What you need to know:
- Ssekitoleko reportedly asked that his belongings be sent home to his wife. Local reports confirm he bought a bullet train ticket to the city of Nagoya.
- Nagoya is just under two hours from Tokyo by bullet train. Many within his generation will view him as lucky as he had nothing to return to. Only more opportunities can end this trend.
Once every four years, elite Ugandan sportsmen and women get a chance to compete with the best at the Summer Olympics.
For all that we may lack as a country, sports is known to be an equaliser in many ways. You may need resources to go to the best school or hospital.
However, all that it takes, at least primarily, to compete with others on a field of play is talent. In many ways, this makes sports a unique chance to pit the haves and have-nots.
They all get to compete under the same rules and regulations without the odds being tilted in favour of one cluster of society. You now get the drill.
With other economic opportunities few and far between for many, representing Uganda at the Olympics and similar events outside these borders is more than a privilege.
Last week, a familiar story of such events hit the headlines as weightlifter Julius Ssekitoleko, who travelled to Japan for the delayed Olympics, went missing.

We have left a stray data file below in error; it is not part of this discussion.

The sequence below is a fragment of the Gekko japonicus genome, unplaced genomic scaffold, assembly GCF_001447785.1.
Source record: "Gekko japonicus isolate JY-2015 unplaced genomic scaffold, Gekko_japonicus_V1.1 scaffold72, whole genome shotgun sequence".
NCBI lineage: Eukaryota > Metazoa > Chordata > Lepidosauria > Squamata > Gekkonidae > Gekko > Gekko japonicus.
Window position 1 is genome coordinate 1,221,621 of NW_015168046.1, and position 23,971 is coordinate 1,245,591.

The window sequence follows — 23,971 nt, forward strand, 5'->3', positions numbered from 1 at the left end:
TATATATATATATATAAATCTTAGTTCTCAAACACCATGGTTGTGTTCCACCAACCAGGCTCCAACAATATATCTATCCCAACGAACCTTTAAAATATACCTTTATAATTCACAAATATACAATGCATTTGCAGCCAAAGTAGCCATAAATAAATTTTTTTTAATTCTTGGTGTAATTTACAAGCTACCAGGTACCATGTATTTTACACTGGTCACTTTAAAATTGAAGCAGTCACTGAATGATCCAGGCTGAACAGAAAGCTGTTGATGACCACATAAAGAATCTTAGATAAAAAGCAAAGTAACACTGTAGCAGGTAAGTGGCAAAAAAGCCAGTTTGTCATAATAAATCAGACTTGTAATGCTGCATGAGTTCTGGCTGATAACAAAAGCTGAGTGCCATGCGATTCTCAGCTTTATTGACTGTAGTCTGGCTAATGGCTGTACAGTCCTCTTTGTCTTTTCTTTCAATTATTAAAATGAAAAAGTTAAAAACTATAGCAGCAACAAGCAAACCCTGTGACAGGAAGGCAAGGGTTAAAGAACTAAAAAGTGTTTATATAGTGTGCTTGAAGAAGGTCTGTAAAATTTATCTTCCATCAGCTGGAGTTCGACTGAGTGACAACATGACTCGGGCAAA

The missing 20-year-old man was training as part of the nine-member Ugandan team in Izumisano, Osaka prefecture, city officials said.
Teammates realised the athlete was absent around noon on Friday when his saliva test sample was not delivered and they found his hotel room empty, city officials said.
There was no training Friday morning and he was last seen in his room in the early hours of Friday. There’s nothing new about what he did.
At every sports event, conference, meeting or anything, young Ugandans, largely between 18 and 30, choose to take the risky journey, overstaying their welcome as illegal immigrants.
We all know why they do so. The push factors here are defined by the lack of economic opportunity.
In addition, the notion that there are greener pastures in first world or second world countries is a distinct reason why Ssekitoleko and many others do what they do.
He left a note in his hotel room to summarise what he did.
In the note, the 20-year old Ssekitoleko said he went missing on purpose and does not want to return to his home country because life here is too difficult.
Ssekitoleko reportedly asked that his belongings be sent home to his wife. Local reports confirm he bought a bullet train ticket to the city of Nagoya.
Nagoya is just under two hours from Tokyo by bullet train. Many within his generation will view him as lucky as he had nothing to return to. Only more opportunities can end this trend.